Skip to Main Content

DYK? All about the bishops

Posted: February 25 2020 at 12:00 AM
Author: Rev. Arlene Christopherson, Ass't to the Bishop/Dir. of Connectional Ministries


The North Central Conference bishops

In The United Methodist Church, we are led by a Council of Bishops. The United Methodist Council of Bishops consists of 66 active and all retired bishops who meet biannually to shepherd the work of the denomination. The Council is further divided into geographic areas: there are five jurisdictions in the U.S. and 20 episcopal areas outside the U.S. The Northern Illinois Conference is in the North Central Jurisdiction (NCJ), which consists of nine bishops and ten conferences with one shared episcopal area: the Dakotas and Minnesota. Jurisdictional bishops as a group are referred to as the College of Bishops.

Bishops are ordained elders in the church who are elected for life by jurisdictional delegates. While every elder in the church is eligible to be elected as a bishop, it is common for each annual conference to endorse a candidate from among their elders for this calling.

In 2020, jurisdictions across the connection will be electing bishops. There is a formula, by membership, which determines the number of bishops each jurisdiction will receive. When a bishop retires, the jurisdiction elects a replacement. In 2020, two NCJ bishops will retire, including Bishop Sally Dyck after eight years in the NIC. It is likely, however, that only one bishop will be elected in our jurisdiction because we have fallen below the membership threshold to sustain nine episcopal areas. Read more at Final decisions regarding conference boundaries and episcopal areas rest with the Jurisdictional Conference. A task force is developing a recommendation that will be presented at the July Conference.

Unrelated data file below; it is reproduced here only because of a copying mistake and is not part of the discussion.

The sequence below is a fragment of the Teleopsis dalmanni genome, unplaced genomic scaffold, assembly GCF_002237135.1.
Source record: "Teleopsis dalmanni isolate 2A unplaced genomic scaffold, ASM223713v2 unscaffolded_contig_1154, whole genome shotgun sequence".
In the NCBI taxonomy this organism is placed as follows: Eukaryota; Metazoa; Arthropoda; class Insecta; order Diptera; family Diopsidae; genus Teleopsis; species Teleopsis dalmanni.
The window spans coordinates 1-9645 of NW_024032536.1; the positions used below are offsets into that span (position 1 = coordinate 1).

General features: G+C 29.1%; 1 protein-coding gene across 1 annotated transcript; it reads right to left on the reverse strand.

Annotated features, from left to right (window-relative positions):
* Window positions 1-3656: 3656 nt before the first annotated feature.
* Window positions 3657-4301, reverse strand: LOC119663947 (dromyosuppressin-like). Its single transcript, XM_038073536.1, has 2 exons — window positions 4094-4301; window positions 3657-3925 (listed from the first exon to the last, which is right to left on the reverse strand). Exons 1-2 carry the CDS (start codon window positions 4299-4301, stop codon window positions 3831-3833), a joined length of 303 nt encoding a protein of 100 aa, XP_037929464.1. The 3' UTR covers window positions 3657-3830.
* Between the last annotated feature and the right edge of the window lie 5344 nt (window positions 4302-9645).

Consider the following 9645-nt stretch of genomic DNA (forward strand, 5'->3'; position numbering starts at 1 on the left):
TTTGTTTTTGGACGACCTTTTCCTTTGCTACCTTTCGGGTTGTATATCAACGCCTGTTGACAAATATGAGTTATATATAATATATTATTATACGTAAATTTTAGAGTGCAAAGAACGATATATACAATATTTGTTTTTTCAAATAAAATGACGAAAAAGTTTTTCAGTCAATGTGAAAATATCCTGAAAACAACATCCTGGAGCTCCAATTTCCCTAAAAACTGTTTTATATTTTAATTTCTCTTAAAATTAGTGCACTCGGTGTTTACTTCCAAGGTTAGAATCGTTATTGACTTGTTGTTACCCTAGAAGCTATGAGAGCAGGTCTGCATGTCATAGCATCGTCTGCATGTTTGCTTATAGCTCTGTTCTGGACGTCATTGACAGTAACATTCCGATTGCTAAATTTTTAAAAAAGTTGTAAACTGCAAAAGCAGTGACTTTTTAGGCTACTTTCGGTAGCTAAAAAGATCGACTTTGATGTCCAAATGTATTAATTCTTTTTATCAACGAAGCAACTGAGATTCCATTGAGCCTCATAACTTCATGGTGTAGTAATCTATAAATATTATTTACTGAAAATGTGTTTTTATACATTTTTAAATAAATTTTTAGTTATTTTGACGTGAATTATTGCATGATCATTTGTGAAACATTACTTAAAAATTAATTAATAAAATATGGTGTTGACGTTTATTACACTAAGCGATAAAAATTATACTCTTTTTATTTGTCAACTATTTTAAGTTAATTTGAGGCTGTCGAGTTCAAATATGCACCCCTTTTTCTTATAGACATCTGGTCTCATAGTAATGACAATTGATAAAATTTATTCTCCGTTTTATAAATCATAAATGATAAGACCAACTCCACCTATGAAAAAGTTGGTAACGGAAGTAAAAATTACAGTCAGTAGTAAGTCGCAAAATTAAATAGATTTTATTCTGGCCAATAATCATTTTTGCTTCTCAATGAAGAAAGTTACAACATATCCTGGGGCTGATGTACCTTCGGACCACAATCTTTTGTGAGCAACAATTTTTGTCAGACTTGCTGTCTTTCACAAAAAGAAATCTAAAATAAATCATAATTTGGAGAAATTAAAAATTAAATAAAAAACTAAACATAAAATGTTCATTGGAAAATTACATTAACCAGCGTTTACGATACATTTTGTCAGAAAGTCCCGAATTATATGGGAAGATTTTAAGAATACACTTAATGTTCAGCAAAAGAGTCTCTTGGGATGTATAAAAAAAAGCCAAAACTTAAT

When conferences share a bishop, the conferences do not merge but maintain their internal structure and identity even though they are one area served by one bishop. The bishop travels between the conferences offering leadership to each. A final decision on the number of bishops will come at the Jurisdictional Conference in Fort Wayne, Ind. July 15- 18.

Meanwhile, each annual conference delegation sets in place a process for discernment and endorsement of episcopal candidates. You can find more about the candidates endorsed in the NCJ at

Once bishops are elected, a committee made up of one clergy delegate and one lay delegate from each annual conference in the jurisdiction meets during the jurisdictional conference session to determine episcopal assignments. This committee, called the Jurisdictional Episcopacy Committee, meets with the bishops regularly and reviews a conference profile provided by the annual conference’s Episcopacy Committee to better understand the strengths and needs of each area. This group is tasked with matching conference needs and episcopal strengths.

Historically, the episcopal assignments are announced at the Consecration Service on the last day of the Jurisdictional Conference. This years’ service is scheduled for Saturday, July 18, 2020, in Fort Wayne, Ind. Episcopal assignments take effect September 1. While Northern Illinois Conference will know their assignment in July, we will officially greet a new bishop in September.

News & Announcements

New Tighter Restrictions in Illinois

We are all COVID-fatigued after these 7+ months but COVID-19 is not fatigued of us! It continues to rage in our communities. As you know, the Illinois Department of Health and the Governor…


Bishop's Monday Message: Vote!

I voted! Have you? Will you? I want to encourage you now to make sure that you participate in the upcoming election. It is yet another way to make your voice count, just as taking the census was.…

Adobestock 139894205

Youth Ministry Jumpstart Plan

For most people, the “new year” begins in January. But for anyone who works with children and youth, we often think of our “new year” beginning in the fall, when the school year starts up and we b…

Dyck Sally

Bishop's Monday Message: Each One Counts!

Some people make fun of us for this, but Ken and I pick up coins on the street, coins that people have dropped, tossed or lost in some way. It began because shortly after I came to Chi…